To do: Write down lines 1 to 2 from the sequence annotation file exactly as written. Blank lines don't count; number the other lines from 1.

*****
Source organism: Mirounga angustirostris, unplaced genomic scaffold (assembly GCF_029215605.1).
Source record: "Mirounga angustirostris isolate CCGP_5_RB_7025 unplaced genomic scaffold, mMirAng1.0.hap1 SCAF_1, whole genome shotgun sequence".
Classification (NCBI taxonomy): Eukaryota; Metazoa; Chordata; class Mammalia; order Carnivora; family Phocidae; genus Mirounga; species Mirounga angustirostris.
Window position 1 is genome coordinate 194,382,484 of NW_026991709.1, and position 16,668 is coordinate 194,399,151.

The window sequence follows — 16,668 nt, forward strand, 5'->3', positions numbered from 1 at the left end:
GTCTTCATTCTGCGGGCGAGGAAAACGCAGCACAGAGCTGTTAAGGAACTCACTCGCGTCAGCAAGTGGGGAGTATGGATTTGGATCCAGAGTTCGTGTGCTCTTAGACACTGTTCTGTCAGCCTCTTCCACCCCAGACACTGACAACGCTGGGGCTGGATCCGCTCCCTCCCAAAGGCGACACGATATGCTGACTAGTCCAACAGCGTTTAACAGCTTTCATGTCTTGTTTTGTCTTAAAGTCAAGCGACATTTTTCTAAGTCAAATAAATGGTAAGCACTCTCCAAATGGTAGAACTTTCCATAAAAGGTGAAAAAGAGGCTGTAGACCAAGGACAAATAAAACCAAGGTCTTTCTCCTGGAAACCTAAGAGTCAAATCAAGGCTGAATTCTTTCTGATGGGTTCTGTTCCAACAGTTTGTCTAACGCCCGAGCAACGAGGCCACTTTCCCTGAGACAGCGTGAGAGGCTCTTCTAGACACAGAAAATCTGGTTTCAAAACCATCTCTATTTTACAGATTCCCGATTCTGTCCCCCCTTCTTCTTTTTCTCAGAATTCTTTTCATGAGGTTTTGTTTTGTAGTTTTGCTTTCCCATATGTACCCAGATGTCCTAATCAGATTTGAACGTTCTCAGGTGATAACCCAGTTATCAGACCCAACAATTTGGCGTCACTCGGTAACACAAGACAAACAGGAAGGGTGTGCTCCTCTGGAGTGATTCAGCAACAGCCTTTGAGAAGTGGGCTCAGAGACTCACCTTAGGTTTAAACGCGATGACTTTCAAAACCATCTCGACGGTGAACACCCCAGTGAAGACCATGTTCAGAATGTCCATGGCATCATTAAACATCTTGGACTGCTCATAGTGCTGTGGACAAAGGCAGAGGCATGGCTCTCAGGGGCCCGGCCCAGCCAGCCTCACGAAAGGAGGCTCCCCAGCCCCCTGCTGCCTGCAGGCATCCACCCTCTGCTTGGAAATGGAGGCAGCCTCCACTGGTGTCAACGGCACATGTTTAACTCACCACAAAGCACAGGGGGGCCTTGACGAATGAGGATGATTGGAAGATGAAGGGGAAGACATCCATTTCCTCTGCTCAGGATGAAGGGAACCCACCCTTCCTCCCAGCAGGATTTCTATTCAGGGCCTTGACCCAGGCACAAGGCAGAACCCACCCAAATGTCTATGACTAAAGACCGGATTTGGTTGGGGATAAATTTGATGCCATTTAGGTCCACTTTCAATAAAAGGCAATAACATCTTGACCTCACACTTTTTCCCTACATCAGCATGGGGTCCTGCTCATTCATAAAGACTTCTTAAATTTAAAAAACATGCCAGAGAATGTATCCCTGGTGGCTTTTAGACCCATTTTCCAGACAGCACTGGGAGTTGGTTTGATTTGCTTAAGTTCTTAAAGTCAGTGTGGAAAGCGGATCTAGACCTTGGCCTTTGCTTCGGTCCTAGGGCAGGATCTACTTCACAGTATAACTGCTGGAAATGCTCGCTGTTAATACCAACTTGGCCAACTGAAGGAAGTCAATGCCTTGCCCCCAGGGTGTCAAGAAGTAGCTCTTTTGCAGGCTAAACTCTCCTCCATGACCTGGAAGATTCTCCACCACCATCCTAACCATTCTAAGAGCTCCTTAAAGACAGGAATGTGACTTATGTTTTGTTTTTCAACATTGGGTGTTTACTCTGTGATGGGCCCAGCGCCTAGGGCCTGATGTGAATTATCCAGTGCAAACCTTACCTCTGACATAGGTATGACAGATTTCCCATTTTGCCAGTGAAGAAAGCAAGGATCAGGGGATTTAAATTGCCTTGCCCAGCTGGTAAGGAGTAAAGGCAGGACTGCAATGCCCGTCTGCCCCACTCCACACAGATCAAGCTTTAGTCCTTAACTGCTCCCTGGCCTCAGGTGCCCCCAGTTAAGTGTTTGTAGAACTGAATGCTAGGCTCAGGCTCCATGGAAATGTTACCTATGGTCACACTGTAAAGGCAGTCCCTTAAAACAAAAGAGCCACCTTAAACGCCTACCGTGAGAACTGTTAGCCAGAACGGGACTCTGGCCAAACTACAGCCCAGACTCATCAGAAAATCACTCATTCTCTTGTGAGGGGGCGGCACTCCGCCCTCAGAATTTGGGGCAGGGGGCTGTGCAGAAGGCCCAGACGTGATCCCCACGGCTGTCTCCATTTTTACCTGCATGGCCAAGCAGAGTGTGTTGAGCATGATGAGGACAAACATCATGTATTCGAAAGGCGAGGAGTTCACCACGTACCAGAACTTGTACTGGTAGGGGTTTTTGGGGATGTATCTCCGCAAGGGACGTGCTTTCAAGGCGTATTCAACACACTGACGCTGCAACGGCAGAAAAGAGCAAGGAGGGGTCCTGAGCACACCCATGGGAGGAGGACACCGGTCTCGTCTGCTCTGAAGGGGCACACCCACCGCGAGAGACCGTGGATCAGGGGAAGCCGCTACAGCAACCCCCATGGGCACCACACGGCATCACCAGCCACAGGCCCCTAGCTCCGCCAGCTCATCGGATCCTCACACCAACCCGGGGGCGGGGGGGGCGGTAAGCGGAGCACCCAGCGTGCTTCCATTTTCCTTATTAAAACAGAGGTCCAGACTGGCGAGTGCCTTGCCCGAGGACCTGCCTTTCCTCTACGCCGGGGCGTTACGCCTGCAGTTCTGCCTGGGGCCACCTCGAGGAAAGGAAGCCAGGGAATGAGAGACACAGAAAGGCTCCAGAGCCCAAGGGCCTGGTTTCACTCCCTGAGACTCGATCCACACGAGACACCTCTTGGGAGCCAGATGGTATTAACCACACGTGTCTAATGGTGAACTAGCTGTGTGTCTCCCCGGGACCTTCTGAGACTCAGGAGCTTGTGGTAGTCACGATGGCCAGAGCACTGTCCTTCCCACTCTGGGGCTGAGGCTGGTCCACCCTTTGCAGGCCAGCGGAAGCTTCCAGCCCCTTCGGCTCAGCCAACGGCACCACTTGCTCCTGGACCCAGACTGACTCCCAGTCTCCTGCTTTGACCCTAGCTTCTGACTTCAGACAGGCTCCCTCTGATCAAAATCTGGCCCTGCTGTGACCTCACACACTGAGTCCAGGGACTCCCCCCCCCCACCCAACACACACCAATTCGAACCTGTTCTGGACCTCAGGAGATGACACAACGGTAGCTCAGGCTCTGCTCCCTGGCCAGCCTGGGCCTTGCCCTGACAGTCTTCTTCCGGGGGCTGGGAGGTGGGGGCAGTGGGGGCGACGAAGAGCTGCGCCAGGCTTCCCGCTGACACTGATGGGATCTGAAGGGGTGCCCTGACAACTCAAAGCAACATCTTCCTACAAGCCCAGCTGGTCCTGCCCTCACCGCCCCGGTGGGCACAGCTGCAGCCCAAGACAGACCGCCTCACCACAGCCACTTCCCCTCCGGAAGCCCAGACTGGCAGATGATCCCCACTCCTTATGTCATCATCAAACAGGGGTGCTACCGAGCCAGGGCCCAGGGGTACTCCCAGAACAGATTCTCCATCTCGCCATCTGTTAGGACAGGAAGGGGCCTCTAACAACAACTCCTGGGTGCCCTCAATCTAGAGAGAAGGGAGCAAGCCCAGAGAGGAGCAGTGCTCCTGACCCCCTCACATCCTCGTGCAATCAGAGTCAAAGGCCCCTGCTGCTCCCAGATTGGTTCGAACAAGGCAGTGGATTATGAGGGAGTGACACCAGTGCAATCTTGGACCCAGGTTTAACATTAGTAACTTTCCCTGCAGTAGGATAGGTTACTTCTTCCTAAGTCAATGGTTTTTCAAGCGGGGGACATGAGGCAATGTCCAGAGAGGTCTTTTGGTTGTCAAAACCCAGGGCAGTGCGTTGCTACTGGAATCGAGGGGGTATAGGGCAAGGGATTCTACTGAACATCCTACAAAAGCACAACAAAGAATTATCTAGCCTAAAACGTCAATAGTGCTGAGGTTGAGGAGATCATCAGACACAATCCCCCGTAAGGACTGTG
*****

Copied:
Source organism: Mirounga angustirostris, unplaced genomic scaffold (assembly GCF_029215605.1).
Source record: "Mirounga angustirostris isolate CCGP_5_RB_7025 unplaced genomic scaffold, mMirAng1.0.hap1 SCAF_1, whole genome shotgun sequence".